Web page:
Gina Rodriguez On The Beauty of Diversity In TV & Film

emPhoto: Courtesy of Lesley Bryce.
Talking with actress Gina Rodriguez, is like chatting with a girlfriend. Not only does she love Chicago for the same reasons we do, the bubbly native also hearts Refinery29. But, just like true friends, we didn’t just keep it light. We also talked about serious topics like diversity — something that hits close to home for so many of us.
Rodriguez's new TV show, Jane the Virgin (which premieres this fall on the CW), covers multicultural issues with humor, an open mind, and a full heart. Yep, you can take the girl out of the Midwest, but you can't take the Midwest out of the girl.

What are some of your favorite memories of growing up in Chicago?

"Oh, Chicago was incredible! Some of my favorite memories are snow fights, Chicago food and smells, and Montrose beach. Pretty much all of my favorite memories are doing all of the free things in life."

It's no secret Chicagoans know and love their food. Any favorite homemade dishes from your childhood?

"I love her so much, but my grandmother can't cook to save her life — maybe we shouldn't put that. Actually, she only speaks Spanish, so that's okay! Anyways, the one dish she could cook was Greek chicken. Let me tell you, she got that Greek chicken on lock, so that was definitely one of my favorite meals growing up."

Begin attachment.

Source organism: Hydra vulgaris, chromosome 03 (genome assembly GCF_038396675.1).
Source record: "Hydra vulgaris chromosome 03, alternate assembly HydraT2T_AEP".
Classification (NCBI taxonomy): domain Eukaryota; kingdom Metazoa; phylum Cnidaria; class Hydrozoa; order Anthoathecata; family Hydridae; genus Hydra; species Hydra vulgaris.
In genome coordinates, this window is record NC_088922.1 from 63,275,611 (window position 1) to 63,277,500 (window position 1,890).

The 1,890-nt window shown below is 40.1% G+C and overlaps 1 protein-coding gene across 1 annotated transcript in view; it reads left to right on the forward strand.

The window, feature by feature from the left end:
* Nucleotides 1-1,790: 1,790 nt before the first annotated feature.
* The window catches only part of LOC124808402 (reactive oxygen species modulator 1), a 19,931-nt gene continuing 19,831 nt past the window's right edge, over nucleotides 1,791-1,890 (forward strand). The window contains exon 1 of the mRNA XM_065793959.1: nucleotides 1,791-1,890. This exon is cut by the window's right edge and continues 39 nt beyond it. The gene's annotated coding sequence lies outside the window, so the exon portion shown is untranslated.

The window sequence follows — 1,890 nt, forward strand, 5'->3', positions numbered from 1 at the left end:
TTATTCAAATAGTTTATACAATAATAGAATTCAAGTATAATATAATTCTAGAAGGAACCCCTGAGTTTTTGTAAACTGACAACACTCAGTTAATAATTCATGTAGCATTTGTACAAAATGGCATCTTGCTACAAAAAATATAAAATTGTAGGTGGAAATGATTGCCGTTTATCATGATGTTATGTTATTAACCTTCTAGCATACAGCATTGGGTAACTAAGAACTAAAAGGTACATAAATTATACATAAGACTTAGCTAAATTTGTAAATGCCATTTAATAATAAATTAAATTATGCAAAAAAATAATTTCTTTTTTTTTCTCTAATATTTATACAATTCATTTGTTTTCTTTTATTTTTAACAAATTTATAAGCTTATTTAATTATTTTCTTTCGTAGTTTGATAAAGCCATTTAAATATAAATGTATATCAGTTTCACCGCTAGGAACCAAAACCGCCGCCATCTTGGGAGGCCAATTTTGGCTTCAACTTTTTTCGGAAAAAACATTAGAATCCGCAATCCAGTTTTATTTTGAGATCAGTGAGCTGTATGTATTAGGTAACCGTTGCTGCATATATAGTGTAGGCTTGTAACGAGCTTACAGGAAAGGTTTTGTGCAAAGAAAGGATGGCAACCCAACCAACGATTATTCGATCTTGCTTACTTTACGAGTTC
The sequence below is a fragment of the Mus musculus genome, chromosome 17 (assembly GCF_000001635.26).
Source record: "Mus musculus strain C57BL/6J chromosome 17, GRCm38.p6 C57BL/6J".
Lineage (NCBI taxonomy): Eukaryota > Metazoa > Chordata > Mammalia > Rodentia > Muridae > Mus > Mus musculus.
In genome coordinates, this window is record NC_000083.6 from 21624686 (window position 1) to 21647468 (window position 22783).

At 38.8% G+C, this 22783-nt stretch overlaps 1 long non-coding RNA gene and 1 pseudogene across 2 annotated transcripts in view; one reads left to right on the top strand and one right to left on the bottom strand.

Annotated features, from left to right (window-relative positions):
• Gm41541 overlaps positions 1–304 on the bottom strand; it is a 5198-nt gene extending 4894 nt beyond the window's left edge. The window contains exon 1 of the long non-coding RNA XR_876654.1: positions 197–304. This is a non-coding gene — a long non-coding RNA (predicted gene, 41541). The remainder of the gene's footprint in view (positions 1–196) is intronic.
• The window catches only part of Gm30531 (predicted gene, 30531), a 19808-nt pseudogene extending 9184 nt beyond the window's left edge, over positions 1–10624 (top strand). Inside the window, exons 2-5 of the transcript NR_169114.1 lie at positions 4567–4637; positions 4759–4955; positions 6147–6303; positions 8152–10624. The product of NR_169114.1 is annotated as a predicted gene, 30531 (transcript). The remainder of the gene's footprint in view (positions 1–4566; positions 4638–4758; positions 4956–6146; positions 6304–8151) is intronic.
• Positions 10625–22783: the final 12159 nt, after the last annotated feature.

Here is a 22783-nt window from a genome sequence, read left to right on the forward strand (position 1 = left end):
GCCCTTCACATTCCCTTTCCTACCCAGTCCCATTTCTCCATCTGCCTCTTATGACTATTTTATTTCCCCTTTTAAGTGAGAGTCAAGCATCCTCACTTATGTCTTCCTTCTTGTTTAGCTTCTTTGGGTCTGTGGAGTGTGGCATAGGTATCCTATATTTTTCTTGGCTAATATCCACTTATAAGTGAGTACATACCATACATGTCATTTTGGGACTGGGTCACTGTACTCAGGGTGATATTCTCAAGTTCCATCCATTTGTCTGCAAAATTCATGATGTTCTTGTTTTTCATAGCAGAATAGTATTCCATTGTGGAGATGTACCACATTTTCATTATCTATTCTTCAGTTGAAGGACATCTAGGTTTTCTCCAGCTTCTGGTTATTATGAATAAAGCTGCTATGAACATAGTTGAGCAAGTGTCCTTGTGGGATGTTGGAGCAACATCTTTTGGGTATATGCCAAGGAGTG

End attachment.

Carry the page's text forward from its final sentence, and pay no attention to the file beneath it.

As an accomplished salsa dancer, what's your favorite move/dance?

"I was actually just riding horses with my choreographer from when I was a kid. I was saying how I wanted to get back into dancing because it was such an amazing time in my life. Salsa dancing is definitely my favorite. I don't really know if there's a particular move, but there's something about two bodies joining in one beautiful movement that is kinda nice."

Name a song that gets you going on the dance floor.

"'Turn Down for What.' That song makes me feel like I can make the earth shake. I was listening to 'Turn Down For What' in the car when we had our last earthquake [in L.A.] I was dancing and getting into it when I noticed that the buildings I stopped next to were shaking. It was like they were shaking because of me. But, of course, I don't have that kind of power."


How did you make the transition from a dance/theater background to TV and film? What was your first big break?

"I was a dancer all the way until I finished high school, but I was also involved in theater. So, doing theater was about getting my feet wet and getting excited about that type of performance art aside from just dancing. I definitely did a few plays in high school that helped me decide that I wanted to go to theater school. But, most of the students at NYU feel that it's all about "theatah," and you can't do TV and film — that would be a disgrace. Then they all get out of college and they realize that they're broke, so the idea turns into something else. For me, I always wanted to do TV and film. There was no part of me that ever felt like I was limited to one medium of performance art.